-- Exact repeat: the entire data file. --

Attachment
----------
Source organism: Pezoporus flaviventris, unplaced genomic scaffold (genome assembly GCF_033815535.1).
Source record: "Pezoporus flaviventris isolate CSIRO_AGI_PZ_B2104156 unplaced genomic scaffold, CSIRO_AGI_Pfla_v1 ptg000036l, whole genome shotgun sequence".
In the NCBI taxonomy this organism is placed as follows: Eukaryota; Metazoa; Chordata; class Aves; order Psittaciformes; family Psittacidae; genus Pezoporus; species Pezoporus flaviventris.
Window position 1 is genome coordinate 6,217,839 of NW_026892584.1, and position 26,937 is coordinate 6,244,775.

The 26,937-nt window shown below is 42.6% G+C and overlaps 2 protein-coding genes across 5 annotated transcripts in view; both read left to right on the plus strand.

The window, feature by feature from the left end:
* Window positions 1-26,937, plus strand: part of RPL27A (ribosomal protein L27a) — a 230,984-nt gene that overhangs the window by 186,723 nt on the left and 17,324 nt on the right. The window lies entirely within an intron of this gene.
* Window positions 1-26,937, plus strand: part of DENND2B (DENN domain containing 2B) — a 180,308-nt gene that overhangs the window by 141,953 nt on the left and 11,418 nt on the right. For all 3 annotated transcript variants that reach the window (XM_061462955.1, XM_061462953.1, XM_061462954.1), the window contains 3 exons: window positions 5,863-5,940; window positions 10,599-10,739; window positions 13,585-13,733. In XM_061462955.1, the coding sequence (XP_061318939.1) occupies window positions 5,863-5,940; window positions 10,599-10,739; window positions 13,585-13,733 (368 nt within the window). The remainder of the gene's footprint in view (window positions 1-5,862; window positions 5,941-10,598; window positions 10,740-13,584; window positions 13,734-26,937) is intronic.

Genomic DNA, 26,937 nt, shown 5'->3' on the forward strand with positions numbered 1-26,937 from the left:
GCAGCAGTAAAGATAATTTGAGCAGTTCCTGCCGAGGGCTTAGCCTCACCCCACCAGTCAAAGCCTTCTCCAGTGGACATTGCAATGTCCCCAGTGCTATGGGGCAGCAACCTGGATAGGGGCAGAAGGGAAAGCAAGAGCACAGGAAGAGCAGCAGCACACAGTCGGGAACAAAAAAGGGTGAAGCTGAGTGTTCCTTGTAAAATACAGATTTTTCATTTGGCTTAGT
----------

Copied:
Source organism: Pezoporus flaviventris, unplaced genomic scaffold (genome assembly GCF_033815535.1).
Source record: "Pezoporus flaviventris isolate CSIRO_AGI_PZ_B2104156 unplaced genomic scaffold, CSIRO_AGI_Pfla_v1 ptg000036l, whole genome shotgun sequence".
In the NCBI taxonomy this organism is placed as follows: Eukaryota; Metazoa; Chordata; class Aves; order Psittaciformes; family Psittacidae; genus Pezoporus; species Pezoporus flaviventris.
Window position 1 is genome coordinate 6,217,839 of NW_026892584.1, and position 26,937 is coordinate 6,244,775.

The 26,937-nt window shown below is 42.6% G+C and overlaps 2 protein-coding genes across 5 annotated transcripts in view; both read left to right on the plus strand.

The window, feature by feature from the left end:
* Window positions 1-26,937, plus strand: part of RPL27A (ribosomal protein L27a) — a 230,984-nt gene that overhangs the window by 186,723 nt on the left and 17,324 nt on the right. The window lies entirely within an intron of this gene.
* Window positions 1-26,937, plus strand: part of DENND2B (DENN domain containing 2B) — a 180,308-nt gene that overhangs the window by 141,953 nt on the left and 11,418 nt on the right. For all 3 annotated transcript variants that reach the window (XM_061462955.1, XM_061462953.1, XM_061462954.1), the window contains 3 exons: window positions 5,863-5,940; window positions 10,599-10,739; window positions 13,585-13,733. In XM_061462955.1, the coding sequence (XP_061318939.1) occupies window positions 5,863-5,940; window positions 10,599-10,739; window positions 13,585-13,733 (368 nt within the window). The remainder of the gene's footprint in view (window positions 1-5,862; window positions 5,941-10,598; window positions 10,740-13,584; window positions 13,734-26,937) is intronic.

Genomic DNA, 26,937 nt, shown 5'->3' on the forward strand with positions numbered 1-26,937 from the left:
GCAGCAGTAAAGATAATTTGAGCAGTTCCTGCCGAGGGCTTAGCCTCACCCCACCAGTCAAAGCCTTCTCCAGTGGACATTGCAATGTCCCCAGTGCTATGGGGCAGCAACCTGGATAGGGGCAGAAGGGAAAGCAAGAGCACAGGAAGAGCAGCAGCACACAGTCGGGAACAAAAAAGGGTGAAGCTGAGTGTTCCTTGTAAAATACAGATTTTTCATTTGGCTTAGT